There haven’t been many people into the Arnys workshop since it was reopened under Berluti’s ownership. Indeed, there is still a ban on photography in the workshop itself, which seems a little odd given it is simply eight people sitting at the usual workbenches, stitching jackets together.
The consultancy and cutting areas, however, have to be the most luxurious bespoke tailoring space in the world. Dark-wood panelling, deep leather chairs and cloth books bound with Berluti’s venezia leather lend it an opulent feel. Sliding glass doors separate the cutter – surrounded by basted jackets and hanging patterns – from the clients.
One wall of the consultancy area is made of built-in wardrobes that house sample garments. Many tailors keep examples of their work on display; some even use sample pieces to give clients an idea of styles; but I have never seen a tailor with such an extensive wardrobe of potential suits, jackets and coats. Indeed, alongside one-button, two-button and double-breasted suits are an overcoat, a short, casual coat and a pair of jeans. Arnys/Berluti clients are clearly expected to have a range of things made bespoke.
The work itself is beautiful – top-stitched silk linings, Milanese buttonholes and delicately curved patch pockets. According to Jean-Francois, the head of the bespoke operation, the construction and cut is even softer than that of the Right Bank tailors we already know, such as Cifonelli, Smalto and Camps de Luca: “The Left Bank is characterised by a more relaxed, liberal attitude to life, which comes through in soft clothing, more colour and more creativity.” Men with experience of Arnys can tell me how true that is.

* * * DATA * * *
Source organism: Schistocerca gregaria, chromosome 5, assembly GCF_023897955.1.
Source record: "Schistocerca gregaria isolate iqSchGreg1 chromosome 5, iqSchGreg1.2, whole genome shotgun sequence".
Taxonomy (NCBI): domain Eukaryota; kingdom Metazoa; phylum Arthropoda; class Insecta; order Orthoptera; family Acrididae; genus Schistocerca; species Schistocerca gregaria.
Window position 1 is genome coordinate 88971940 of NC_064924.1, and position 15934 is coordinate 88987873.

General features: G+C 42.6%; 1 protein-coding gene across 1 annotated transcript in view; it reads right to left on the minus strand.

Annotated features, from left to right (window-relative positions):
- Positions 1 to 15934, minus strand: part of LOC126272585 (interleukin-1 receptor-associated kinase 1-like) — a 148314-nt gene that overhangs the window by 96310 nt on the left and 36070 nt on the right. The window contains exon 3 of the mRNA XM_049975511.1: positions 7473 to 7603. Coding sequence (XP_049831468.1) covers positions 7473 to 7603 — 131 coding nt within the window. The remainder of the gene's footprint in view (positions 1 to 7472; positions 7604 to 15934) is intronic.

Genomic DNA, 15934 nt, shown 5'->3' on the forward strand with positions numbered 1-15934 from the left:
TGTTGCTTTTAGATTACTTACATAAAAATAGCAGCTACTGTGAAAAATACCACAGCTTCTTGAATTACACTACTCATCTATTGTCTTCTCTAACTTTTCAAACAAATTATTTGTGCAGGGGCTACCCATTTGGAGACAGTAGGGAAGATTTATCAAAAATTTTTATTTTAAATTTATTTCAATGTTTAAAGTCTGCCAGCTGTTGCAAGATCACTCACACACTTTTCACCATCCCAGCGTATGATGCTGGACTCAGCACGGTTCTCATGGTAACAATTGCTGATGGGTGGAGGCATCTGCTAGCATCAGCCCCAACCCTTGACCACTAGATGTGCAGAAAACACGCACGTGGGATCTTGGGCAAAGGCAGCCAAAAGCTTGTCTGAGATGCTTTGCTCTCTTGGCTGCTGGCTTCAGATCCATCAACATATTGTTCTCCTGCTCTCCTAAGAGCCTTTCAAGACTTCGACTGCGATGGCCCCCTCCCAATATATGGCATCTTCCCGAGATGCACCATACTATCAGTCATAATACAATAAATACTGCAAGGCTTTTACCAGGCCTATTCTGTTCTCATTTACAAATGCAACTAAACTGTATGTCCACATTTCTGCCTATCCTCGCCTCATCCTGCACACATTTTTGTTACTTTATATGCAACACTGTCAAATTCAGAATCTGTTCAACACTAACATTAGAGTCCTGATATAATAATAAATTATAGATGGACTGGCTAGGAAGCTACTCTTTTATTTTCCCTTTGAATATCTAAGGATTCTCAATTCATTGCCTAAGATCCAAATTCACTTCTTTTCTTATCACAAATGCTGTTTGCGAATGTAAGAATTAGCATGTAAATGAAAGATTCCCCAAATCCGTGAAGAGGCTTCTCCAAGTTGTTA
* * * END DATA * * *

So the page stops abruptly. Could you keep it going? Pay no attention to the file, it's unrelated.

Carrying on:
Jean-Francois, head cutter Karim and the whole bespoke team came over wholesale from Arnys, including Karim’s father Alfredo, who led it for many years and is still involved in much of the tailoring. I was never a bespoke customer of Arnys before the takeover, but the make and cut of the jackets seems to have continued unhindered, even if the Berluti aesthetic is rather different from Jean Grimbert’s free-spirited creations.
As a relentless optimist, I also see a silver lining here for bespoke tailoring as a whole. Karim is travelling almost every week at the moment, visiting Berluti stores in London, China, Japan and elsewhere. Having a company like LVMH pushing this quality of bespoke tailoring globally has to be good for the industry, and a welcome change from ‘bespoke’ programmes offered by fashion houses, particularly in Italy. The growth Berluti bespoke shoemaking (post coming next week) could be similarly beneficial.